"At that amount, it could be that coffee drinking is more likely a problem for the mother than for the infant," she added. "The child's sleep patterns might not be disrupted. But it could actually be disrupting the mother's sleep patterns at a time when it's already difficult for the mother to get adequate rest."
Dr. Aparajitha Verma, medical director of the Methodist Hospital Sleep Disorder Center in Houston and an assistant professor in the neurology department at Methodist Neurological Institute, cautioned that nailing down maternal caffeine consumption's specific impact on newborns is an extremely tricky endeavor.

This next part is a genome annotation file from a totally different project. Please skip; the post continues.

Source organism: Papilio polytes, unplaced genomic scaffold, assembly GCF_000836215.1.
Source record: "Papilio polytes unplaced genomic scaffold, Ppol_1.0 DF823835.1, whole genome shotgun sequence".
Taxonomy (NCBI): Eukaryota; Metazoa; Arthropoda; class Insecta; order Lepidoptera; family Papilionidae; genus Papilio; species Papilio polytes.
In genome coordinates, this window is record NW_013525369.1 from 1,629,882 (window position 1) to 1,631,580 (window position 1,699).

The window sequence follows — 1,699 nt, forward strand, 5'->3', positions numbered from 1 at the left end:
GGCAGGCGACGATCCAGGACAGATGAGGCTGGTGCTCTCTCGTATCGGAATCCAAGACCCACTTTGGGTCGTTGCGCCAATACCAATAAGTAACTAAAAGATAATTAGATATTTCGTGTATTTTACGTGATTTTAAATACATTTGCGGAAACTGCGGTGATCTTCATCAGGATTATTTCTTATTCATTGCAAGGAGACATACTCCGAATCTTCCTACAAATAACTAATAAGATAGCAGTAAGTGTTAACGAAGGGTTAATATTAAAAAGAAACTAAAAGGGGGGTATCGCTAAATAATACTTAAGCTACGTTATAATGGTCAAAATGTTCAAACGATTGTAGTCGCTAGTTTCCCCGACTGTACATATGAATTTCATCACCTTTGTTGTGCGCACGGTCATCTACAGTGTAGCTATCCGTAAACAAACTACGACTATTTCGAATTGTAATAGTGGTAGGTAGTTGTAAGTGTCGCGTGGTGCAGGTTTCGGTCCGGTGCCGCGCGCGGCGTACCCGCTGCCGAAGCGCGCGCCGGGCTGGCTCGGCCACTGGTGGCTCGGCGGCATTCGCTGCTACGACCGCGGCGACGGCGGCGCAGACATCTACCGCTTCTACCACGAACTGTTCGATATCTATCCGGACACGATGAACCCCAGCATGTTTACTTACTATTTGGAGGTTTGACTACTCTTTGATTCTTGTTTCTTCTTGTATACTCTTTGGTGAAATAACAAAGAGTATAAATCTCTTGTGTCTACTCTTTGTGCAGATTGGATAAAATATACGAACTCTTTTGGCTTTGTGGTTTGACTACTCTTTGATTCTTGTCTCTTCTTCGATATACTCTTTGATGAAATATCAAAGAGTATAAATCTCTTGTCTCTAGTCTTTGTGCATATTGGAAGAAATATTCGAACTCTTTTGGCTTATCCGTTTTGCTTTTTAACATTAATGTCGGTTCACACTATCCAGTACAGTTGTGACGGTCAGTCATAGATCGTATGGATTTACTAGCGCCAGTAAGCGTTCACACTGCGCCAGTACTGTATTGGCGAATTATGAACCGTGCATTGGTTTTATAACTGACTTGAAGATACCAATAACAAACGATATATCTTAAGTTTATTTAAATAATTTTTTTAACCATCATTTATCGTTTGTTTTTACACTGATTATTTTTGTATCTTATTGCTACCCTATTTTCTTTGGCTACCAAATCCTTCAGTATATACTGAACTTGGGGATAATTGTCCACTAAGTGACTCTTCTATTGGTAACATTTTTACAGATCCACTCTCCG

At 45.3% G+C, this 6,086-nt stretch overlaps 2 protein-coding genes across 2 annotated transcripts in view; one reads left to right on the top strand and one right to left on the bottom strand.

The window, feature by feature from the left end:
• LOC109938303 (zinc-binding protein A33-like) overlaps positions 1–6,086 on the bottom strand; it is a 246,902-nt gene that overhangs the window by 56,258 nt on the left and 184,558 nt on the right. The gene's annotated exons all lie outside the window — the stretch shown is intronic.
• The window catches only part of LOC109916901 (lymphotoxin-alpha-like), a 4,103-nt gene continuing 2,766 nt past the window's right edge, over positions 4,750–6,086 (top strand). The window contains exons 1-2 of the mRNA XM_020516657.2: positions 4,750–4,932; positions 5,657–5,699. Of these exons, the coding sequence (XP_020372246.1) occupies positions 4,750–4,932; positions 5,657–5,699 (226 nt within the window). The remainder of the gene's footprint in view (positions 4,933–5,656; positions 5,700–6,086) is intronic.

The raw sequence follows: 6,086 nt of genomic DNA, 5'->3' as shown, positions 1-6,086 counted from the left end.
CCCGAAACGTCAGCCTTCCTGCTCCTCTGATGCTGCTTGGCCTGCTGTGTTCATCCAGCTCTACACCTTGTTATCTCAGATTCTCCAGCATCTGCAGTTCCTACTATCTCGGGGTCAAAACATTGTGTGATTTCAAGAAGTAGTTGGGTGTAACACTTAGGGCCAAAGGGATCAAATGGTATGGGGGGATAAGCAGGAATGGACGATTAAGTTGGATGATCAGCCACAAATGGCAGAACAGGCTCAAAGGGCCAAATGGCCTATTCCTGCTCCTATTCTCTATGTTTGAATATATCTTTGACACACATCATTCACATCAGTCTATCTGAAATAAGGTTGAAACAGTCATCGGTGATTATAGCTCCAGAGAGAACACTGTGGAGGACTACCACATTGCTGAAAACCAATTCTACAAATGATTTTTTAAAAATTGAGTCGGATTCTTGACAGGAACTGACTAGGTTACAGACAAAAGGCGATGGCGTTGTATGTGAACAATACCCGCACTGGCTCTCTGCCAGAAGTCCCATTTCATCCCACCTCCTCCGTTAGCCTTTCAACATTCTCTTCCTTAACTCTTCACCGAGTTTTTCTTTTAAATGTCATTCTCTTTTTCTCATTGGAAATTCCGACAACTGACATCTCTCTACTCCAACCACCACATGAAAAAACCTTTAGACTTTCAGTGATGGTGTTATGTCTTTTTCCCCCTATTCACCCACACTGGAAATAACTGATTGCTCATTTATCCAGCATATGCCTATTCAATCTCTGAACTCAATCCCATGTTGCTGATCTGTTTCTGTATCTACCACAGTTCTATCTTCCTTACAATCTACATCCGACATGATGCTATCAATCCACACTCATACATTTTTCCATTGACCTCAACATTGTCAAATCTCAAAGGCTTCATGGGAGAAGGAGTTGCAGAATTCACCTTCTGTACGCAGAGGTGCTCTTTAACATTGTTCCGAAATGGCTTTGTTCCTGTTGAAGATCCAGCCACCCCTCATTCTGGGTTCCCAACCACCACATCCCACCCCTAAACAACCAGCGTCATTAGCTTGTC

"Nighttime wakening among babies that age can be due to so many different things," she said. "So to tease out caffeine's role is going to be very difficult. I think it's a valid concern, and there certainly might be a connection. Caffeine's half-life is typically five to seven hours, and it's well known to cause sleep disruption among adults. But whether that translates into trouble among these women's infants is something that clearly we just don't know yet."
For more about caffeine's impact on sleep, visit the National Sleep Foundation.
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